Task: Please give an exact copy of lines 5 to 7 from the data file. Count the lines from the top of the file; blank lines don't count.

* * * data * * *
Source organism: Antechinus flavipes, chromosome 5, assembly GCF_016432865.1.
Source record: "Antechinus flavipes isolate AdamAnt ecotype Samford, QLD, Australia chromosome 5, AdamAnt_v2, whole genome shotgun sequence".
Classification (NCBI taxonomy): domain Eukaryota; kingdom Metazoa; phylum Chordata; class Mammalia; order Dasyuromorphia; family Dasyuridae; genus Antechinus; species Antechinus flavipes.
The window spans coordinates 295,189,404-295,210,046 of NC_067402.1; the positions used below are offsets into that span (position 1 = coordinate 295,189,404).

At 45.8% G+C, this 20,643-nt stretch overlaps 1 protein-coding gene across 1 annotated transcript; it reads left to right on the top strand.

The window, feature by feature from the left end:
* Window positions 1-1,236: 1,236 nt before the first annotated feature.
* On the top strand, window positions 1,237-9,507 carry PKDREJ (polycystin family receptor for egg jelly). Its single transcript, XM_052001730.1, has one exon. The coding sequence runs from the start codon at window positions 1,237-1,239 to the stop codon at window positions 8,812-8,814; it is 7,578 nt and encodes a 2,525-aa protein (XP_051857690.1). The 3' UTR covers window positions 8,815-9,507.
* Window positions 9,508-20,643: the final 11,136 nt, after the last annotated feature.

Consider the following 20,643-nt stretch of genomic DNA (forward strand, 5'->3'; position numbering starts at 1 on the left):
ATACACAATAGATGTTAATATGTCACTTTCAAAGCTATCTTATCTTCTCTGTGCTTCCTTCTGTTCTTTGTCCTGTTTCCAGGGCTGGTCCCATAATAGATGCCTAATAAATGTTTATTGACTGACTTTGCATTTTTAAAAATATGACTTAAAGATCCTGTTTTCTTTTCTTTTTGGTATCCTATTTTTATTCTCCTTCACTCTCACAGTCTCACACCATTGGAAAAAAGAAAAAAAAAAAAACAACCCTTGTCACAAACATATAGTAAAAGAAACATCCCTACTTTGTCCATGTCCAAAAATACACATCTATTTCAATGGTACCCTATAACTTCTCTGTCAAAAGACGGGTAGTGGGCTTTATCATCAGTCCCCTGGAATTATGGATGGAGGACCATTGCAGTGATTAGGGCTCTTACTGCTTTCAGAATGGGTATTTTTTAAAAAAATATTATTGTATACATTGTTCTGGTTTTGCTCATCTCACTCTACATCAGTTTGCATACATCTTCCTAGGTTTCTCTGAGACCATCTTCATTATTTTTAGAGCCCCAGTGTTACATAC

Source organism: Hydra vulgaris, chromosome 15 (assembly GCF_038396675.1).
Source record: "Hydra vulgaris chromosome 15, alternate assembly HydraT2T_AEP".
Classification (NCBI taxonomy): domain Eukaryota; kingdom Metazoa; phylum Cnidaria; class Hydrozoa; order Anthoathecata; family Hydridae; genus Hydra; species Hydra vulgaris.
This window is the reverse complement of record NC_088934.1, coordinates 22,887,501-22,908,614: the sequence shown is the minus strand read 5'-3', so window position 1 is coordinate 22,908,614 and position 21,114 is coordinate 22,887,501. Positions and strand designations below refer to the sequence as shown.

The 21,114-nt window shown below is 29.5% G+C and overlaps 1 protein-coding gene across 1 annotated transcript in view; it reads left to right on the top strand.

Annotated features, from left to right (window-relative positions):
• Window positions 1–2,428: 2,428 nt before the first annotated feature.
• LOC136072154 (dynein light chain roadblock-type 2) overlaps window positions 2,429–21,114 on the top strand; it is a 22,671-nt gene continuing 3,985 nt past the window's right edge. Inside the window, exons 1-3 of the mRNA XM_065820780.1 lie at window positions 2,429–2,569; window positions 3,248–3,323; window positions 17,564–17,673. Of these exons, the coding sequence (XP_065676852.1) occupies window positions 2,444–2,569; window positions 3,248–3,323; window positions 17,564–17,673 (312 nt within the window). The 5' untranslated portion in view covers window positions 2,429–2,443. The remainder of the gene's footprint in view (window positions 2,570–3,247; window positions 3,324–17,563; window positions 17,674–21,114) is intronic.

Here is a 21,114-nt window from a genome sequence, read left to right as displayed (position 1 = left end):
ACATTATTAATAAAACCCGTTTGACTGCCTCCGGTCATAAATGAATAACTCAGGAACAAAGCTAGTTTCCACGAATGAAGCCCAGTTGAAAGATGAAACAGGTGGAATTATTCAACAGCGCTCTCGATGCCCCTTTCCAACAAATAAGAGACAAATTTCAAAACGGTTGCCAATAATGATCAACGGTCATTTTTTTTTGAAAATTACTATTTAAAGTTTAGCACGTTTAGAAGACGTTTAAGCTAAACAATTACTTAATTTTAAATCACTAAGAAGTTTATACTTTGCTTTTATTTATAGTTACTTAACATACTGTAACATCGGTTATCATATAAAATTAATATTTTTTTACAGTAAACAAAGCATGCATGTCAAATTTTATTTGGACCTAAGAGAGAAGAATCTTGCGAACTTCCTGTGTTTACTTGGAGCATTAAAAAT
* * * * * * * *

At 45.8% G+C, this 20,643-nt stretch overlaps 1 protein-coding gene across 1 annotated transcript; it reads left to right on the top strand.

The window, feature by feature from the left end:
* Window positions 1-1,236: 1,236 nt before the first annotated feature.